The advantage to the table cover/shower curtain vinyl is one piece can be used to wrap the whole sign. With the 12″ sign vinyl, it takes two sheets- one in front and one in back- to wrap the panels, which means there is a seam for water to potentially leak in. Of course the other problem is you can only make a sign one panel high, without having seams in the middle of your display. You can build a very-large P5 or P10 sign using sheet vinyl.
Here is a slide show of wrapping the panels in vinyl:
One sheet of vinyl wraps the entire sign, making it rain and weather proof. there are notches cut in the bottom vinyl just in case some water finds its way in. I also leave the bottom fairly loose so air can get in and keep condensation to a minimum and provide a bit of ventilation for the panels and controller. The eye bolts are securely tightened with silicone sealant so no water should be able to get into the top. The sign is actually mounted a little over a foot back from the edge of the carport soffit, so is fairly well protected from rain and snow anyway.
I used screw eyes to mount the sign to the ceiling, with the screw eyes being the same size as the eye bolts installed in the sign. I fastened them together with 1/4″ galvanized bolts and washers. This makes it fairly easy to take the sign down if I need to for maintenance/repairs, or if I just want to remove it between holidays/seasons. The intent is to leave it up “permanently” the same as its predecessor. I considered using hooks and just hooking the sign up, which would have made it easier to hang and take down, but I didn’t want it flapping in the wind. By accident I ended up screwing the bolts in at a bit of an angle, so the sign angles down slightly.
The front is a bit wrinkly since I didn’t used self-adhesive vinyl so it doesn’t stick to the front of the panels. I tried to pull it tight during assembly, but there is always a bit of slack. The vinyl should soften up and smooth out in the sunlight. Otherwise I may see if I can get it to shrink a bit with a hot-air gun. Of course, at night it doesn’t matter, and during the day the reflection isn’t as bad directly in front of it.
I mounted the 12v PSU in an ammo box in a corner behind a downspout so it hopefully isn’t too noticeable. It is just a PSU, with no controller hardware. I used the same vented box that housed the controller and 5v PSU for the original Info Sign. The power cord is run so it drops right next to an outlet, and can be plugged in and unplugged easily.
The end result is a much higher resolution sign that I think looks better than the old one. It weighs significantly less too, and the way I have it wrapped and mounted- it will easier to service if there is a problem. One thing I really love is since the controller is “built in” to the wrapped sign- I can tell at a glance if it is on and active. The previous sign used a controller in an ammo box, so the only way to tell if it was running properly for debugging a display issue was to get up on a ladder and open the box. I can see the Pocket Beagle’s activity LEDs easily from my office window. I didn’t bother installing an OLED display on the Pocket Scroller, but could.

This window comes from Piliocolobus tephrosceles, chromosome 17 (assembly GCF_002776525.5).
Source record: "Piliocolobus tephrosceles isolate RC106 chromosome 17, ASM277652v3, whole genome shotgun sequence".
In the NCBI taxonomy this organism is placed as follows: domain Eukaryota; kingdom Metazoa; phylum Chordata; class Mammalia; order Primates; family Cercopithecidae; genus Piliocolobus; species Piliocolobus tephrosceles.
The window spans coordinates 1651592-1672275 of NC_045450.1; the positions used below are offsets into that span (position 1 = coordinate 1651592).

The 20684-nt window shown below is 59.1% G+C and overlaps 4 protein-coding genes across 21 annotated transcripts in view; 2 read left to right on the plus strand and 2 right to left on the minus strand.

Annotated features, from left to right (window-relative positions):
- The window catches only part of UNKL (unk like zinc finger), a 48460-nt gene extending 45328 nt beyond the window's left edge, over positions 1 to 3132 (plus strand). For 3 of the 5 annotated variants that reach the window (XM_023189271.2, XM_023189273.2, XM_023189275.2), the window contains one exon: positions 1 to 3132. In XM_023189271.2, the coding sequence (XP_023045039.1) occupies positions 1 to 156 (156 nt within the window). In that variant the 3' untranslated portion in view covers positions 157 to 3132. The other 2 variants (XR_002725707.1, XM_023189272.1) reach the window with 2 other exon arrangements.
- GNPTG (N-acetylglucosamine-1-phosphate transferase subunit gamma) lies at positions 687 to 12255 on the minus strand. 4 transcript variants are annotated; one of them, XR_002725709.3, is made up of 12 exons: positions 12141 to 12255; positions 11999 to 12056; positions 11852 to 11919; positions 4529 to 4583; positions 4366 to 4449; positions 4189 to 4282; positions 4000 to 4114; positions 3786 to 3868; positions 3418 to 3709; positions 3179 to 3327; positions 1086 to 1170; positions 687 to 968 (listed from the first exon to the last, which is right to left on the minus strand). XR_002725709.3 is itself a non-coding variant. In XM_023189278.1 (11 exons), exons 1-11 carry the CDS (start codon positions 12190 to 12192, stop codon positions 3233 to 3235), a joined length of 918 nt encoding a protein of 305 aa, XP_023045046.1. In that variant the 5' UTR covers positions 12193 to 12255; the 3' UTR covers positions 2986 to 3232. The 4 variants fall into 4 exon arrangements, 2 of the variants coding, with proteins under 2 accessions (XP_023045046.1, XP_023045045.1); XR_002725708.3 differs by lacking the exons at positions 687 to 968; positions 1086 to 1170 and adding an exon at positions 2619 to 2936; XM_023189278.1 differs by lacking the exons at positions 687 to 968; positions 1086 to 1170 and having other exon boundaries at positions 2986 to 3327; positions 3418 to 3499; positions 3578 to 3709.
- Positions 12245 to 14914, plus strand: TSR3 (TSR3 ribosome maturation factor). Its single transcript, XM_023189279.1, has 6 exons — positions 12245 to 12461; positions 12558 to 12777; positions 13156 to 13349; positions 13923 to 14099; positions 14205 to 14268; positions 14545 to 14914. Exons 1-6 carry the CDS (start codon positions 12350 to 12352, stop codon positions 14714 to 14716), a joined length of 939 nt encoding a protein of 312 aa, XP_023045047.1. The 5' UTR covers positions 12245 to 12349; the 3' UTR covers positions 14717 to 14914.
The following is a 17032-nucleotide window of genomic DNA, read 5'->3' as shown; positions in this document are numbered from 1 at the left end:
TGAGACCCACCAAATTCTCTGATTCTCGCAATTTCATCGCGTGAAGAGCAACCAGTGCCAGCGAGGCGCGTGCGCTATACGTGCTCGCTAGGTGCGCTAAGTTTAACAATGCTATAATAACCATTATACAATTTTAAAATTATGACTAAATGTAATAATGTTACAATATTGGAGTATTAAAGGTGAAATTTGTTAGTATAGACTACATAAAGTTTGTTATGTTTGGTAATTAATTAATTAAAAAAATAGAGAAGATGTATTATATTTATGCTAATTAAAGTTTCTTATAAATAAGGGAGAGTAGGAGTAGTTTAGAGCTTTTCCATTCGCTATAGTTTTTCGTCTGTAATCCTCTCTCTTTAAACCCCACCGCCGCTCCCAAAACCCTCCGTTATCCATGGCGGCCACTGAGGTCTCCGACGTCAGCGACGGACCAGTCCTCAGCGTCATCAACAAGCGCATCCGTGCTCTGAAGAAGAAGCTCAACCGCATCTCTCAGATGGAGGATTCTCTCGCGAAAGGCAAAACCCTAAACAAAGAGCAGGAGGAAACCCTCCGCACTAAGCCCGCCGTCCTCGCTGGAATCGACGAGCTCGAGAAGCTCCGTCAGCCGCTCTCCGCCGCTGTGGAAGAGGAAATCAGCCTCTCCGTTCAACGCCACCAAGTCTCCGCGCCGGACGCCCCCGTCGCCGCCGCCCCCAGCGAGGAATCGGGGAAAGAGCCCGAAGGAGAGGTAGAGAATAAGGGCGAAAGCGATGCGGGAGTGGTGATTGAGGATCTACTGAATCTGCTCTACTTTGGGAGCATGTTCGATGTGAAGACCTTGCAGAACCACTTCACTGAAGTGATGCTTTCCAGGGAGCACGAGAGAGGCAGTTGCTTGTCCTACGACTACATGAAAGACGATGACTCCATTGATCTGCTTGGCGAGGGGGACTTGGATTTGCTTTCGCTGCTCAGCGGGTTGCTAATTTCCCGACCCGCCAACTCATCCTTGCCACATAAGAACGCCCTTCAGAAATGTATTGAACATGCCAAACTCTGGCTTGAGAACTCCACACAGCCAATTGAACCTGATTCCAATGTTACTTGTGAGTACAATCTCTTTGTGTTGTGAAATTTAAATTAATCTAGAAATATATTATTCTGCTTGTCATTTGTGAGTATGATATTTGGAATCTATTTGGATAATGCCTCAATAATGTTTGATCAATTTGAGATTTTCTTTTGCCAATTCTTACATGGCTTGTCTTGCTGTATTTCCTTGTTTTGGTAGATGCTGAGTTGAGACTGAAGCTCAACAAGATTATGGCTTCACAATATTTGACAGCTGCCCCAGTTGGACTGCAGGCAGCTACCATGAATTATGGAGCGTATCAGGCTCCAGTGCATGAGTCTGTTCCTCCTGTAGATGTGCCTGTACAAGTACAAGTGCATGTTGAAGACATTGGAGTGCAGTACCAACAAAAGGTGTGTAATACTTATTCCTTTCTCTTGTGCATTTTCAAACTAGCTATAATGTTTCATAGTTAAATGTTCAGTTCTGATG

(There is a channel issue that is causing a blue and red shift horizontally that I am still working out between xLights and FPP.)
The functional panels from the old sign will be re-used in other projects. I will likely build a couple of expanded Tune To signs to put in the yard. I might see if I can come up with some other props to use them as-well. 😊
Update (July, 2023): I never did figure out what caused the blue and red shifting issue. It had to be a channel problem between xLights and FPP. I had already verified that the channel numbers in xLights matched those in FPP, but still had the problem. I upgraded to the latest beta v.7 of FPP, and re-rendered the display sequence, and the problem disappeared.
* Note: The LED panels we generally use in holiday lighting come in two forms, which reflect their resolution. Both are the same size, slightly larger than 1ft. W x 6in H x 1/2in. D (thick). The “P” refers to Pitch, which is the center-to-center distance between pixels. A P10 panel has 16 x 32 LED pixels (512 total) on 10mm (1 centimeter) centers. A P5 panel has 32 x 64 (2048 total) LED pixels on 5mm centers. It is possible to buy higher resolution panels, such as P1 and P2, but they are very expensive and more-often used in professional HD video displays, like video walls. They take more specialized hardware to drive them as-well. For larger matrixes, I’ve found using virtual video matrixes driven by a projector to be a lot more versatile and cost-effective. Some use HDTVs instead, but they are problematic in sub-zero winter temps.